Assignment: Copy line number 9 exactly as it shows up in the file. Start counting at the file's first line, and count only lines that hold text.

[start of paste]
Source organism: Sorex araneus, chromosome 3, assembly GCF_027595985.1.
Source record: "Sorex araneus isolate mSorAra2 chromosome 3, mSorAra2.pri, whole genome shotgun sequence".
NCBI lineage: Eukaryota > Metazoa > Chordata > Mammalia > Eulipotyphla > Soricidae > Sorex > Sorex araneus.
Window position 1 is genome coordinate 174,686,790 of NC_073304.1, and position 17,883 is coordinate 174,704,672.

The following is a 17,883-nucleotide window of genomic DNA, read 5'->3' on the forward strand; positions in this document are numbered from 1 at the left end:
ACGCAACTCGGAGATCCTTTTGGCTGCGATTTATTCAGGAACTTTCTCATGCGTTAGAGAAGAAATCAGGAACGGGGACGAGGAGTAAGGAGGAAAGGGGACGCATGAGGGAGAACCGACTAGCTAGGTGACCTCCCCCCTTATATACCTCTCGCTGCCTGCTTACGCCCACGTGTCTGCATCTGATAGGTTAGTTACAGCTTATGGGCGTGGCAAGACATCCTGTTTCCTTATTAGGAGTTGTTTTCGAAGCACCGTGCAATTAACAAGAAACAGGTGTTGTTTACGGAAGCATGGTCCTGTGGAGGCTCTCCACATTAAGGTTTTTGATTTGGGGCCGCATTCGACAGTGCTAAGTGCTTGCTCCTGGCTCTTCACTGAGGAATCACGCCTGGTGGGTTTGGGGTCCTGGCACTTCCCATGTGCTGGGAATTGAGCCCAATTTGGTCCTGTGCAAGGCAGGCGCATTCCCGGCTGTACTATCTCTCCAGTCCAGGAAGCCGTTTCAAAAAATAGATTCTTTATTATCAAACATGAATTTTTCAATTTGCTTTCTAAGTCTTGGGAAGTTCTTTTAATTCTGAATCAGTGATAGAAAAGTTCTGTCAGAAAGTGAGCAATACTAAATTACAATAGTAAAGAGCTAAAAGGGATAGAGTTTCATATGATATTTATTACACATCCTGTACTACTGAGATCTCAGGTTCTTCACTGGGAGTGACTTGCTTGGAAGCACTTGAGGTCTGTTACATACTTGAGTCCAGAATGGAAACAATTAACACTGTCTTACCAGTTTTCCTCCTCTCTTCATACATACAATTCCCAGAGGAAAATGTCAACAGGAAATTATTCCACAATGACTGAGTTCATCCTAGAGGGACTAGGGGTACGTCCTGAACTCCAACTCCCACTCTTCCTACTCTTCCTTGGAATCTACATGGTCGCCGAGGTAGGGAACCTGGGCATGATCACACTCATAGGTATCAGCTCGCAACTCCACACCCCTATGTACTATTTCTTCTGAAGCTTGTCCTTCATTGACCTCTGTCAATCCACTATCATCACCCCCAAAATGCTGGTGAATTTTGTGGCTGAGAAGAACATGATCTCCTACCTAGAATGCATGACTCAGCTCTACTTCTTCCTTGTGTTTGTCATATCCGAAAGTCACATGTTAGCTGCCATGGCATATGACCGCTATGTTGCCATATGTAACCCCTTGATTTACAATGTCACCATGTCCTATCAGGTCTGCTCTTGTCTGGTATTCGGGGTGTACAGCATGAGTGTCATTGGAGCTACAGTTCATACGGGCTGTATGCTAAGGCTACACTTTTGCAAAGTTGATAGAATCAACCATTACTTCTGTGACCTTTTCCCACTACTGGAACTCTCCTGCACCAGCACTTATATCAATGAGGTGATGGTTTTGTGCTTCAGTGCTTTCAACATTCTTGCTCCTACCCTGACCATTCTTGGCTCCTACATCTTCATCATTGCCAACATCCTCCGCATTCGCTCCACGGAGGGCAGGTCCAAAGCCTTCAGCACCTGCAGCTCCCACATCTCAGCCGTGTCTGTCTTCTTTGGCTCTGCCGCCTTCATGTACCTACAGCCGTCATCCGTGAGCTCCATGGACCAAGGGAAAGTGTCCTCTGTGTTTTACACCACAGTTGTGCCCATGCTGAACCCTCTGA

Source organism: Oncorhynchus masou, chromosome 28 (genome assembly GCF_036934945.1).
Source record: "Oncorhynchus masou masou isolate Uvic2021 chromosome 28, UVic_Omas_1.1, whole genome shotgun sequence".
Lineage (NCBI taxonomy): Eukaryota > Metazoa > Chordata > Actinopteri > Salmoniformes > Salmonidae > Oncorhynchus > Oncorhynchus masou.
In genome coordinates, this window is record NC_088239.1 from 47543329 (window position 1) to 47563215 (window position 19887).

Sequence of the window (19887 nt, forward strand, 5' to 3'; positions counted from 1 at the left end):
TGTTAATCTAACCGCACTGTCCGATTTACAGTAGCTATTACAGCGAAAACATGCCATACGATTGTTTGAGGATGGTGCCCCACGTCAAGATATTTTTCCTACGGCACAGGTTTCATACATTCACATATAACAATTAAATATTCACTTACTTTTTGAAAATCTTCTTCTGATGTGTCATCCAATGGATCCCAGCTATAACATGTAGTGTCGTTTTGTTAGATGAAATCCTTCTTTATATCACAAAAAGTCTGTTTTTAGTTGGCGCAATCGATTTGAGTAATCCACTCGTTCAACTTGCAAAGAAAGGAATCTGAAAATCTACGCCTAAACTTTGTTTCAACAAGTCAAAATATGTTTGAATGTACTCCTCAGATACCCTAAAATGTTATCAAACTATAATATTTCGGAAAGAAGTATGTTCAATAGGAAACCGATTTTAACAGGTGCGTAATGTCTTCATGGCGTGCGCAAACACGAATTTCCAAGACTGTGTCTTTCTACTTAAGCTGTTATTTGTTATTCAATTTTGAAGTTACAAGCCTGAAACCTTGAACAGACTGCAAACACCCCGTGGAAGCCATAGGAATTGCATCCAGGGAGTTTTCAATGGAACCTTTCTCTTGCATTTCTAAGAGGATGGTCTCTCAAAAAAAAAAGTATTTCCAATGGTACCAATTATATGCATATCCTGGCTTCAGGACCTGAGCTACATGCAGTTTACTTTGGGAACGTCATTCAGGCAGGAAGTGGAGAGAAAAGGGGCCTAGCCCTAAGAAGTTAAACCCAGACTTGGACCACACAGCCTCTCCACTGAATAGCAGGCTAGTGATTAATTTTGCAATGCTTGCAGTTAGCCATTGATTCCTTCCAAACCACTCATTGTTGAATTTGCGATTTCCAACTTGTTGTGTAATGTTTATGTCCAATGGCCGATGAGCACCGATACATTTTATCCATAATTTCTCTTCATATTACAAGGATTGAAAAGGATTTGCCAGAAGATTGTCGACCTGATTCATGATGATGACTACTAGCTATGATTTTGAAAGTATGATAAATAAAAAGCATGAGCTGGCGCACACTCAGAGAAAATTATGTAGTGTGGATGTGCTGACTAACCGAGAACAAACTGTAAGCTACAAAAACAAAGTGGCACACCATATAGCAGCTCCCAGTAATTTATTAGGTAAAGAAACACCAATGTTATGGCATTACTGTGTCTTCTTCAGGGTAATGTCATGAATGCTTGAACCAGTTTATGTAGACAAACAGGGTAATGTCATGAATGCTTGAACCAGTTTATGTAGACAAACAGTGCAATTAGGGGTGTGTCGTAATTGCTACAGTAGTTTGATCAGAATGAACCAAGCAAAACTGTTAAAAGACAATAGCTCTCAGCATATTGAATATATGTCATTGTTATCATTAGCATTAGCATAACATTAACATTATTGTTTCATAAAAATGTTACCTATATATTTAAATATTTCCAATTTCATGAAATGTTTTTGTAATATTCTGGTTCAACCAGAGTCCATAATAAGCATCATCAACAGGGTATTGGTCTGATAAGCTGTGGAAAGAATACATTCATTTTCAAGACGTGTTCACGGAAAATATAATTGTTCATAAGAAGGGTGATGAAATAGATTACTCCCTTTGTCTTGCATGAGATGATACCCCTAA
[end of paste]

Lineage (NCBI taxonomy): Eukaryota > Metazoa > Chordata > Actinopteri > Salmoniformes > Salmonidae > Oncorhynchus > Oncorhynchus masou.